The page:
Kinesiology of Exercise


The lat pulldown is a very effective exercise that is used for developing the upper latissimus dorsi to create "wings." The typical lat pull-down exercise has traditionally utilized a wide pronated grip. Today, however, many bodybuilders also use a narrow grip. When the exercise is done in this manner, different portions of the latissimus are worked together with other secondary muscles. 

So, for full development of the latissimus and for different stress on the other major muscles involved, it isimportant that you do both wide grip and narrow grip variants. You can do this by using different bar attachments or by using a lat pulldown machine or bar, with which you can execute both variants.

Major Muscles and Actions Involved

pronated wide grip variant

In the pronated wide grip variant of the lat pulldown, the upper latissimus dorsi, the teres major, and the lower pectoralis major muscles are involved in shoulder joint adduction. In this action your arms are pulled down in a side (lateral) plane until your upper arm is below shoulder level. In the shoulder girdle, downward rotation of the scapulae is performed by the rhomboid and pectoralis minor muscles. In this action the right scapula rotates clockwise and the left counterclockwise (when viewed from the rear).  

Major Muscles and Actions Involved

narrow neutral grip variant

In the narrow neutral grip variant of the lat pulldown, the lower latissimus dorsi, the lower pectoralis major, and the teres major are involved in shoulder joint extension. In this action the arms move from in front of the body down to the sides of the trunk. This action is perpendicular to the lateral plane of movement as seen in the wide grip variant.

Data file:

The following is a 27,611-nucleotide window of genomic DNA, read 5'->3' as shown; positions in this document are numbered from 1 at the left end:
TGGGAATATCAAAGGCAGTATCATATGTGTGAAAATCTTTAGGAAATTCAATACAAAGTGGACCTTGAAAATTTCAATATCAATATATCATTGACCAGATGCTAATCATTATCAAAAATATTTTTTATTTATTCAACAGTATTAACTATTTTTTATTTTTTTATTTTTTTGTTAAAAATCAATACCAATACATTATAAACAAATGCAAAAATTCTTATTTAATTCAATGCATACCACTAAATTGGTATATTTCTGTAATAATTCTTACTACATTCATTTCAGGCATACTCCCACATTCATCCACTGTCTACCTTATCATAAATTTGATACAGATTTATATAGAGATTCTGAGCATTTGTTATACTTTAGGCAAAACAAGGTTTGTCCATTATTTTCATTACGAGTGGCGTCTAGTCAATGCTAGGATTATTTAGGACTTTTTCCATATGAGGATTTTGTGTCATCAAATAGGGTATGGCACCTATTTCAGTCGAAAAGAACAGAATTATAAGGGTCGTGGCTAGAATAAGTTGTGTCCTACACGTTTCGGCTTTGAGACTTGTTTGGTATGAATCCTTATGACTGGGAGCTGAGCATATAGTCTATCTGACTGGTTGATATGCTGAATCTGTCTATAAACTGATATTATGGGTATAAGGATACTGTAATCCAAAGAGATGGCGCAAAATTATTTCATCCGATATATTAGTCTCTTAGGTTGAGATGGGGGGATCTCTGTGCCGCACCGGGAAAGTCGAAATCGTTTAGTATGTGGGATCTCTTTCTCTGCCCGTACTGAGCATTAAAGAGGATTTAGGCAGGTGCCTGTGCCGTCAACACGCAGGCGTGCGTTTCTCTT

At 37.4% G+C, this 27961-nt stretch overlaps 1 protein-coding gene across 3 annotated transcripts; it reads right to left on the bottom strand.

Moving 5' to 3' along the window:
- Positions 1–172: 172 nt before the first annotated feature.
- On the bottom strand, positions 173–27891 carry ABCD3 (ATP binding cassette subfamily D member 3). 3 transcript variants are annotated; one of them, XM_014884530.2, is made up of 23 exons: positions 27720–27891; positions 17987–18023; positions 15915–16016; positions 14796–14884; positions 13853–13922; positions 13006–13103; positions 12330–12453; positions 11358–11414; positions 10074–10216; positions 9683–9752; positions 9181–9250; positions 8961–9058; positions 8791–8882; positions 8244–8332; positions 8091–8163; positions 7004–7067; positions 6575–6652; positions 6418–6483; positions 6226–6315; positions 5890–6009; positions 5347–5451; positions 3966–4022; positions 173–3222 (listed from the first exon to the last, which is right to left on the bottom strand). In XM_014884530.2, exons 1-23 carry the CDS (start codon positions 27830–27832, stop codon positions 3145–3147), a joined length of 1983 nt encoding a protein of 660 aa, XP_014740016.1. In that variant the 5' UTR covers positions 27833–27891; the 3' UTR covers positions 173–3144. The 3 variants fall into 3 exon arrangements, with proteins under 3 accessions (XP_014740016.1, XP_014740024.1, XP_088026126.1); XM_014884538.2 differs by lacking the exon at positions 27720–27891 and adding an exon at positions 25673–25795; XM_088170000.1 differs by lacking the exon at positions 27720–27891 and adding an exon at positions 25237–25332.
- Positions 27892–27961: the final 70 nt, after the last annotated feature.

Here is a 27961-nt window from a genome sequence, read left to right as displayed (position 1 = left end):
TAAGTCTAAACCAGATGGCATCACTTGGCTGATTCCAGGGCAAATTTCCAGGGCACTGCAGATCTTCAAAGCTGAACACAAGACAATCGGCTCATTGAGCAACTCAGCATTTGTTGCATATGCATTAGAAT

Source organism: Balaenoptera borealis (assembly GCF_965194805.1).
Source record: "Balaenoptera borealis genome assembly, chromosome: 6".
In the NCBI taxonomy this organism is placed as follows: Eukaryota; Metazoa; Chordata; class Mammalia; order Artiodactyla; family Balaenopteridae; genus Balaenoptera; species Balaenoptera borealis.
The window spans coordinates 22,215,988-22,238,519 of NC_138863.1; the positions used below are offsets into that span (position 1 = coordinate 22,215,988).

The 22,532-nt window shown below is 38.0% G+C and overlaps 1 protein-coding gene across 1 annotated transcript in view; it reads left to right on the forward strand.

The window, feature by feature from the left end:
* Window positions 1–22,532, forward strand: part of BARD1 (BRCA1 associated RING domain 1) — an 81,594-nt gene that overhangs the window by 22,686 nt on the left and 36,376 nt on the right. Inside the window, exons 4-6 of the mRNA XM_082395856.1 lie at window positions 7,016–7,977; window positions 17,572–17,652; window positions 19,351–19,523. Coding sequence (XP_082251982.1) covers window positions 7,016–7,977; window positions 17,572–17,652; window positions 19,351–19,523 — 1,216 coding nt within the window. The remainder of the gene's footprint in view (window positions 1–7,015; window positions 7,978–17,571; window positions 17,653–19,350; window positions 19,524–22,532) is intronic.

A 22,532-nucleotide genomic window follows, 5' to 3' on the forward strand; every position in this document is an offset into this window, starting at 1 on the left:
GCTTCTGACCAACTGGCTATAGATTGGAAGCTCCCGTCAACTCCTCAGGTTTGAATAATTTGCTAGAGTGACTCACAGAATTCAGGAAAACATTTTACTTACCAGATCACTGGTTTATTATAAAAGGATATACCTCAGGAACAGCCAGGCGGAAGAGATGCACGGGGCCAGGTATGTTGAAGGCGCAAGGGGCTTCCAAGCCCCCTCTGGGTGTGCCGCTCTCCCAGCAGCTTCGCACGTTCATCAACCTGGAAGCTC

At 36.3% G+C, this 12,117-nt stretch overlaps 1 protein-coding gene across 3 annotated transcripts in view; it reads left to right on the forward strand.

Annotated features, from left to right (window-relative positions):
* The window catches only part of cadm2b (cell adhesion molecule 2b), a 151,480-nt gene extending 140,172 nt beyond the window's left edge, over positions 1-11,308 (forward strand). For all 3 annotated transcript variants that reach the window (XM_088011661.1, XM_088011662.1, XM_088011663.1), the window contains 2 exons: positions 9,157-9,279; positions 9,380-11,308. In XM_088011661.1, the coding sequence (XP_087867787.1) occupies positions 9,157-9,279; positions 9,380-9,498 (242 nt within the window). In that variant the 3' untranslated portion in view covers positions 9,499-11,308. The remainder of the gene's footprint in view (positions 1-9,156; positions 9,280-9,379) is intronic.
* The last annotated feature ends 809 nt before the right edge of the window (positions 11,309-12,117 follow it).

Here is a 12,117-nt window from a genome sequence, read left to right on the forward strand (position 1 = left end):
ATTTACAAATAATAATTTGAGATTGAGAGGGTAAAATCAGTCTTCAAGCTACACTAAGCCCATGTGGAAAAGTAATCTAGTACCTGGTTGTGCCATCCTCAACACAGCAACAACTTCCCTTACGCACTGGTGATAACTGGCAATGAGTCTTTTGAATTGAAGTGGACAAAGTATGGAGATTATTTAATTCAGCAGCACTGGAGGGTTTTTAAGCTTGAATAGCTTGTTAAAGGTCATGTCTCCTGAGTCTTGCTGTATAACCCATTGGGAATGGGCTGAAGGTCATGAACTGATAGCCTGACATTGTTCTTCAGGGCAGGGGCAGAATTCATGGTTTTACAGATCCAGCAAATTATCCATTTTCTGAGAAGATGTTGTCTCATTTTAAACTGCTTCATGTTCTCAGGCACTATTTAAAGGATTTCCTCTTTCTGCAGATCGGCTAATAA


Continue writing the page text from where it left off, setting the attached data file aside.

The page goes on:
In the shoulder girdle the rhomboid, the pectoralis
, and the middle trapezius are the major muscles involved in downward rotation and adduction of the scapulae. In this action the muscles pull the scapulae in toward the spine and at the same time rotate the right scapula clockwise and the left counterclockwise when viewed from the rear. 


Variant 1: Pronated wide grip.

Adjust the height of the seat and sit down under the bar of a lat pull-down machine. The height of the seat must allow you to grasp the bar with your arms and hands outstretched. When you are seated, place the padded leg bar over your thighs. Take a wide grip (hold the outermost ends) so that your arms form a wide V. Hold your arms in a fully extended position with your trunk and midsection straight and in the same plane with your arms.  When you are ready, inhale and hold your breath as you pull down. Concentrate on bringing your elbows down and keeping your trunk in place. Flexion will occur in the elbow joints, but it should be a consequence of the shoulder adduction, that is, it should not be an active movement. Pull the bar down in front of your head until it is shoulder level or slightly below. Relax and exhale as you return the bar under control to the starting position and then repeat.